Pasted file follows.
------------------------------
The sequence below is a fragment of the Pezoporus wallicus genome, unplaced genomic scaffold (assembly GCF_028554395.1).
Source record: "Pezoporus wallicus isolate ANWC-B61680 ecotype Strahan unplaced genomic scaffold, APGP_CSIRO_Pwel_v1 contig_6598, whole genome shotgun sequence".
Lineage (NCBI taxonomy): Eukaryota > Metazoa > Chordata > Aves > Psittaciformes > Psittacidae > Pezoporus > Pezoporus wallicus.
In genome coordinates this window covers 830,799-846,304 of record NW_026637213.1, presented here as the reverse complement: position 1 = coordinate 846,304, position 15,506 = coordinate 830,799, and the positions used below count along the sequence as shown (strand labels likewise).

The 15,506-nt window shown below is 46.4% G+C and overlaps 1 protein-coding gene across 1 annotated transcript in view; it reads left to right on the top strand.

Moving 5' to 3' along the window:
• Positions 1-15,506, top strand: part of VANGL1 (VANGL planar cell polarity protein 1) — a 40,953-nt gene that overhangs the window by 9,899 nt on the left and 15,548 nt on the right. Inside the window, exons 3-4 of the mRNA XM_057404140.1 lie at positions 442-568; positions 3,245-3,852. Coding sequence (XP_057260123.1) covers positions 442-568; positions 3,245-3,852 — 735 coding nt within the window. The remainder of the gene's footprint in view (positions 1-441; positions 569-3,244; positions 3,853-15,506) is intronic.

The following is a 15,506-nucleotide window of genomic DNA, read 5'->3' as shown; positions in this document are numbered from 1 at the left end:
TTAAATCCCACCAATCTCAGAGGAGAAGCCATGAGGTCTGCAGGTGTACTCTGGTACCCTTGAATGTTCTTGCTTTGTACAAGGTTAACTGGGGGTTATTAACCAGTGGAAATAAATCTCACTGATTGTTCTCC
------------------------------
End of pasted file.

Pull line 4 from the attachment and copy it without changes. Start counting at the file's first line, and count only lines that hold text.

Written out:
In genome coordinates this window covers 830,799-846,304 of record NW_026637213.1, presented here as the reverse complement: position 1 = coordinate 846,304, position 15,506 = coordinate 830,799, and the positions used below count along the sequence as shown (strand labels likewise).